This unique artwork is based upon an original, red chalk study by Leonardo that he or a supervised student sketched in about 1495. At that time, Leonardo was developing early ideas for what became perhaps his best-know fresco, the Last Supper, which he completed in 1498. The study was located in 2005 among his drawings in the Gallerie dell’Accademia in Venice, Italy. The images found in this are not identically those used in the final fresco, however, and are not intended to represent historical figures. The flowing garments are thought to be appropriate for recognizing the timeless virtues of mentoring and advising, particularly for academic and learning-oriented settings worldwide.
The medallion was developed and minted at Medalcraft Mint in Wisconsin, a private mint with great success as high-relief die striking specialists. Since their founding in 1948, the Medalcraft Mint’s craftsmanship and quality have been recognized by industry experts with an unprecedented 20 first-place Gold Awards for metal striking excellence through 2005. Among other projects, they have been responsible for official U.S. presidential inaugural medals as well as medallions for universities, hospitals, governmental agencies, and many companies worldwide. Their team includes creative design and execution artisans as well as reliable business partners.
For the engineers among us: The Mentoring Award medallions are die struck from solid commercial bronze, a copper-zinc alloy designated either as Bronze 220 or C22000, and selected for this purpose based on metallic composition. In this case, that makeup is 89% to 91% copper, with a maximum of 0.5% lead and 0.05% iron, and the balance being approximately 10% zinc.
Prior to the minting process, computer-maintained original artwork was created and used by our medal sculptress to initiate production of the obverse and reverse dies. A talented and experienced artisan, she hand carved the obverse die in three-dimensional “bas relief,” employing a painstaking, multi-step process to ensure accuracy. The reverse design also was developed with care and a pantograph machine used by a skilled craftsman to cut that multilevel, two-dimensional die. Using the same hand tools and techniques employed by metal craftsmen through the centuries, an engraver added depth and detail to make the reverse images “come to life.” Both plaster and lead proofs were reviewed and approved by the McDonalds prior to the striking process.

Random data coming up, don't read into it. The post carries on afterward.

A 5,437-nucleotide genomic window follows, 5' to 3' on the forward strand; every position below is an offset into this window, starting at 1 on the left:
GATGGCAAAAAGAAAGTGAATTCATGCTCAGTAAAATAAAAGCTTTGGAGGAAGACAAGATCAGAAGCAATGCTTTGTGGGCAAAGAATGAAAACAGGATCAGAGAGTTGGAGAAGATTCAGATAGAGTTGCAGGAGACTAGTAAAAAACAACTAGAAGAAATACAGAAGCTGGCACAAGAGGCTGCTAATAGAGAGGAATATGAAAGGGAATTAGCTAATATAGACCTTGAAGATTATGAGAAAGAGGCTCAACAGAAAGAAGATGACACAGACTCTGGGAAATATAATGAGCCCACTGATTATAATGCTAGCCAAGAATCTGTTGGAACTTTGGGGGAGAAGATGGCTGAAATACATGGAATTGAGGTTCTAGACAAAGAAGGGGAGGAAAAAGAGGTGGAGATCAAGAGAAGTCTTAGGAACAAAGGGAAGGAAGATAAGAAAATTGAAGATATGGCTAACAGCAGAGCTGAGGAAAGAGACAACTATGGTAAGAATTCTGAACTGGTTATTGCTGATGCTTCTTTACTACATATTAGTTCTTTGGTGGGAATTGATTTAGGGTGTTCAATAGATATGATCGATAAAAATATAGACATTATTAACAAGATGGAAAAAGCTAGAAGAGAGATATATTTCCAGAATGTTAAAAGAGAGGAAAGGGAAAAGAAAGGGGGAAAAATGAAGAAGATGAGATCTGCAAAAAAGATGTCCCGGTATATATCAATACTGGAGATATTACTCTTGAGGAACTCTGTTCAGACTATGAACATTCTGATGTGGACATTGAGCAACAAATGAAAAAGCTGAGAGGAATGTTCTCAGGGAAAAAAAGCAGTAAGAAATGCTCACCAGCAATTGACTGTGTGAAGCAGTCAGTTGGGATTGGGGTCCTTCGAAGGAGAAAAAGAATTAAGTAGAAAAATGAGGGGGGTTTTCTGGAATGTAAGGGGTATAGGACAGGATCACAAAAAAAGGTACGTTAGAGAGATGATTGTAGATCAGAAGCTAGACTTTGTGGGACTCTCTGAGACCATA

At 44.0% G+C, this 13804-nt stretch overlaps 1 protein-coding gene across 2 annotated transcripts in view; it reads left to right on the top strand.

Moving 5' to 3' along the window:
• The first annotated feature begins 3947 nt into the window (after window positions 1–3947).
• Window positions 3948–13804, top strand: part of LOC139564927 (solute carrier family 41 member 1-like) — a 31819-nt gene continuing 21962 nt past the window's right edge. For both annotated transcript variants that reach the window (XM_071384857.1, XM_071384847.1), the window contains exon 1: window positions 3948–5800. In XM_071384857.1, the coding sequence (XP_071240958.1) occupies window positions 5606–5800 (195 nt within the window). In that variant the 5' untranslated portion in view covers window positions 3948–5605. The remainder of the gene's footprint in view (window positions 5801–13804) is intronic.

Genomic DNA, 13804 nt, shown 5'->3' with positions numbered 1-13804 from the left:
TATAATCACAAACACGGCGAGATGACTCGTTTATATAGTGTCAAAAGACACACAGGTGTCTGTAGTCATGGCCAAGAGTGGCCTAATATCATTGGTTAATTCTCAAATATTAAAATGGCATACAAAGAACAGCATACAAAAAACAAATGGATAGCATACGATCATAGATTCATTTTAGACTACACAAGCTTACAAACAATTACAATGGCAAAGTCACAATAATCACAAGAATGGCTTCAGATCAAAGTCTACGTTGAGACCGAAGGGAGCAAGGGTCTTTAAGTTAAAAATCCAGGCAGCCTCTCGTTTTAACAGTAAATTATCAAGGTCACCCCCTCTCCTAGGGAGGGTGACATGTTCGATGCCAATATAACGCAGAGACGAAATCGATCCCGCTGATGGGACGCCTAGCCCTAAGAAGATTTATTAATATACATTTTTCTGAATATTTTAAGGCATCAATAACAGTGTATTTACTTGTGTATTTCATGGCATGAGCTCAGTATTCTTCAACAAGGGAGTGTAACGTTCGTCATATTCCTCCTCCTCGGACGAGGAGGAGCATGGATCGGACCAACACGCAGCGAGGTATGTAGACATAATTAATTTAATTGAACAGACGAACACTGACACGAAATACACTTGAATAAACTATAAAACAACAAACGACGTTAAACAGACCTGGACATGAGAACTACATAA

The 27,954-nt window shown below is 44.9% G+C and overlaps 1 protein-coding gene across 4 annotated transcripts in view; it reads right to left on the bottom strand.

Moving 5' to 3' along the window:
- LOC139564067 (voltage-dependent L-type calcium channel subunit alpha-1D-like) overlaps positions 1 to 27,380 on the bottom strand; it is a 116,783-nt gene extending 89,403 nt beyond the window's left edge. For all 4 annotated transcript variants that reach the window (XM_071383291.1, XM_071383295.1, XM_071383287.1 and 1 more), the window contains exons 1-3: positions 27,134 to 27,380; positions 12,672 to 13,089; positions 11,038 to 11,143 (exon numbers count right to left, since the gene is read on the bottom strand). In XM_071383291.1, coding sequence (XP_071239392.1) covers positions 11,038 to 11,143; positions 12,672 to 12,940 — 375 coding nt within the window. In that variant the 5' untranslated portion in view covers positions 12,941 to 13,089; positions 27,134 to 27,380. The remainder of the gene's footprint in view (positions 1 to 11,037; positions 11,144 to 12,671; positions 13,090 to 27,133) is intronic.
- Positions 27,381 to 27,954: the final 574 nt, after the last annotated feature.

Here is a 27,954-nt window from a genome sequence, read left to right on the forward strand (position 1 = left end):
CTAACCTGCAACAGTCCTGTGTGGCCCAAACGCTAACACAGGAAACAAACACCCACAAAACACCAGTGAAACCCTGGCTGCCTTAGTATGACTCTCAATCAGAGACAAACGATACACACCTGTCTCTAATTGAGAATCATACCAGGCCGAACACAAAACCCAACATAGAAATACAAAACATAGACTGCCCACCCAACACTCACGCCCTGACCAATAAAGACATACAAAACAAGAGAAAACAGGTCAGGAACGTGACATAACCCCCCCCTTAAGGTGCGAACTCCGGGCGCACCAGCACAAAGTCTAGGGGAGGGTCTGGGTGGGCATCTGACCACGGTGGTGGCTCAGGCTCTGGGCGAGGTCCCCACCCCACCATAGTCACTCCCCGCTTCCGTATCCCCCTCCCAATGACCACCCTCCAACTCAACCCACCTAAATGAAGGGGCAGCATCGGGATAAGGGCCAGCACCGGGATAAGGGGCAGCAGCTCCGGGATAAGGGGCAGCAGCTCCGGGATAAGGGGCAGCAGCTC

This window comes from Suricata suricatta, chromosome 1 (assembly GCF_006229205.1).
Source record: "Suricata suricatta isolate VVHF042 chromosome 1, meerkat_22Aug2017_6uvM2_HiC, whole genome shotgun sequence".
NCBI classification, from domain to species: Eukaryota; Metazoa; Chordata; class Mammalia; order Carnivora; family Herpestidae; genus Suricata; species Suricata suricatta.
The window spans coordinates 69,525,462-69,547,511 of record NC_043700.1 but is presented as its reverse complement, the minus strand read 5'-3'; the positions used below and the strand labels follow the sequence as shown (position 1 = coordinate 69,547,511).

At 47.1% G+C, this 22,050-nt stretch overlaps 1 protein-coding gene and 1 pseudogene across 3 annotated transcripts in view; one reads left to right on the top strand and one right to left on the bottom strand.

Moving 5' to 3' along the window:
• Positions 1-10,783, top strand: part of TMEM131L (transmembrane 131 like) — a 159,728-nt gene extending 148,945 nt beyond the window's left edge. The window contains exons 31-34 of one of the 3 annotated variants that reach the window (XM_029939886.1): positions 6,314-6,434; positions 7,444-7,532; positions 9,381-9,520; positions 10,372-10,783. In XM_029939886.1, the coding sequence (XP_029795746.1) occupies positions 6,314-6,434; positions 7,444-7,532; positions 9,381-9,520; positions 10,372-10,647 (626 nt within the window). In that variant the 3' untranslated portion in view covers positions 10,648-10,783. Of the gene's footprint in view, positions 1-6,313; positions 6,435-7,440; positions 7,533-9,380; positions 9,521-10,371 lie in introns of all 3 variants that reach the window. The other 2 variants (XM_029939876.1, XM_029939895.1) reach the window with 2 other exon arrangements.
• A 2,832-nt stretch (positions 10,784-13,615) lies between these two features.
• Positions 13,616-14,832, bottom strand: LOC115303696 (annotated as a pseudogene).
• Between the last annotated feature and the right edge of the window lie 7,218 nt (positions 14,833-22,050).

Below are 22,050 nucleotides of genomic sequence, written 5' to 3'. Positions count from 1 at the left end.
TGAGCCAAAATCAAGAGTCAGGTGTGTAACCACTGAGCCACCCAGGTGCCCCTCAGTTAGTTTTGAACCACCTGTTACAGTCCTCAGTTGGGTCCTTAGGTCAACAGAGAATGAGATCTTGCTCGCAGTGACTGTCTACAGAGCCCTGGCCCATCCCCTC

The approved dies were hardened by heat treating, each being subjected to temperatures above 1,700°F for up to eight hours. A Gauge 2 metal blank, previously cut to the desired 3-inch by 0.25-inch (approximately 76 mm by 6.4 mm) round, was placed in a coining press on top of one die. Up to 1,000 tons of pressure was used to “strike” the image into the metal, then excess material was removed in a trimming press. Using the corresponding die, this process was repeated for the other side. The edges were rounded in a lathe, and our unique edge marking was done, including the April 2005 date commemorating the first award and a copyright mark. After cleaning, each freshly minted piece was taken through an extensive hand finishing process, including adding a premium antique finish and light coat of jeweler’s lacquer on both sides to add highlights and protect the product from tarnishing and wear. Each finished medallion weighs over half a pound, about 0.54, which is 8.7 ounces or 247 grams.
Lapel Pins – Recognizing Leaders and Nominators as Well as Honorees
Each of the six awarding institutions now has a personal “thank you” for each nominator of record of a successful honoree. These are available for each honoree and institutional leaders as well. As pictured, these distinctive lapel pins are miniature replicas of the program’s award medallion. Each is one inch (2.5 cm) in diameter and is suitable for attachment on a lapel as well as to a backpack, purse or other accessory.